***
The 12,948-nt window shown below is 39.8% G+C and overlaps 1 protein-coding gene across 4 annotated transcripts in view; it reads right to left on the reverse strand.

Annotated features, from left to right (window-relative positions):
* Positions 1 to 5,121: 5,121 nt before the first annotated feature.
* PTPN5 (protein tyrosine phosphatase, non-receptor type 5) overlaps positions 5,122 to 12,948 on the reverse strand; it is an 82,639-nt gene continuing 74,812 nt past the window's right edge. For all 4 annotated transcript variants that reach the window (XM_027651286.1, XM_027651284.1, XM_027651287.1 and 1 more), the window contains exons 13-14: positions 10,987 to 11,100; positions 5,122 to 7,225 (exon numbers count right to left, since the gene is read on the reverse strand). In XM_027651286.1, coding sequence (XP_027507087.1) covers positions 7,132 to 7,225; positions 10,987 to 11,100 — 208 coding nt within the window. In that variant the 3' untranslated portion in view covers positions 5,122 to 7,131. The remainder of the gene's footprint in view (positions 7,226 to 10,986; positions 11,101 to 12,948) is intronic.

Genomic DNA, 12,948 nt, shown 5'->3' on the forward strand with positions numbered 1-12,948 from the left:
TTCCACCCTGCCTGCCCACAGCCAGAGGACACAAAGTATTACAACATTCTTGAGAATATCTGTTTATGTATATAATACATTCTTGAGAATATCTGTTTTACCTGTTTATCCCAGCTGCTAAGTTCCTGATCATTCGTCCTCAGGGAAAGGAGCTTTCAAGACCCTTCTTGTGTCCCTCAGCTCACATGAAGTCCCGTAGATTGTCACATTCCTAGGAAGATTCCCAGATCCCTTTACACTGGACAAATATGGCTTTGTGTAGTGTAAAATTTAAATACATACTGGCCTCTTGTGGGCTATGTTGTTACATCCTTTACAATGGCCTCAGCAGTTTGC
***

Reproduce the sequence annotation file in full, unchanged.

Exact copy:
The 12,948-nt window shown below is 39.8% G+C and overlaps 1 protein-coding gene across 4 annotated transcripts in view; it reads right to left on the reverse strand.

Annotated features, from left to right (window-relative positions):
* Positions 1 to 5,121: 5,121 nt before the first annotated feature.
* PTPN5 (protein tyrosine phosphatase, non-receptor type 5) overlaps positions 5,122 to 12,948 on the reverse strand; it is an 82,639-nt gene continuing 74,812 nt past the window's right edge. For all 4 annotated transcript variants that reach the window (XM_027651286.1, XM_027651284.1, XM_027651287.1 and 1 more), the window contains exons 13-14: positions 10,987 to 11,100; positions 5,122 to 7,225 (exon numbers count right to left, since the gene is read on the reverse strand). In XM_027651286.1, coding sequence (XP_027507087.1) covers positions 7,132 to 7,225; positions 10,987 to 11,100 — 208 coding nt within the window. In that variant the 3' untranslated portion in view covers positions 5,122 to 7,131. The remainder of the gene's footprint in view (positions 7,226 to 10,986; positions 11,101 to 12,948) is intronic.

Genomic DNA, 12,948 nt, shown 5'->3' on the forward strand with positions numbered 1-12,948 from the left:
TTCCACCCTGCCTGCCCACAGCCAGAGGACACAAAGTATTACAACATTCTTGAGAATATCTGTTTATGTATATAATACATTCTTGAGAATATCTGTTTTACCTGTTTATCCCAGCTGCTAAGTTCCTGATCATTCGTCCTCAGGGAAAGGAGCTTTCAAGACCCTTCTTGTGTCCCTCAGCTCACATGAAGTCCCGTAGATTGTCACATTCCTAGGAAGATTCCCAGATCCCTTTACACTGGACAAATATGGCTTTGTGTAGTGTAAAATTTAAATACATACTGGCCTCTTGTGGGCTATGTTGTTACATCCTTTACAATGGCCTCAGCAGTTTGC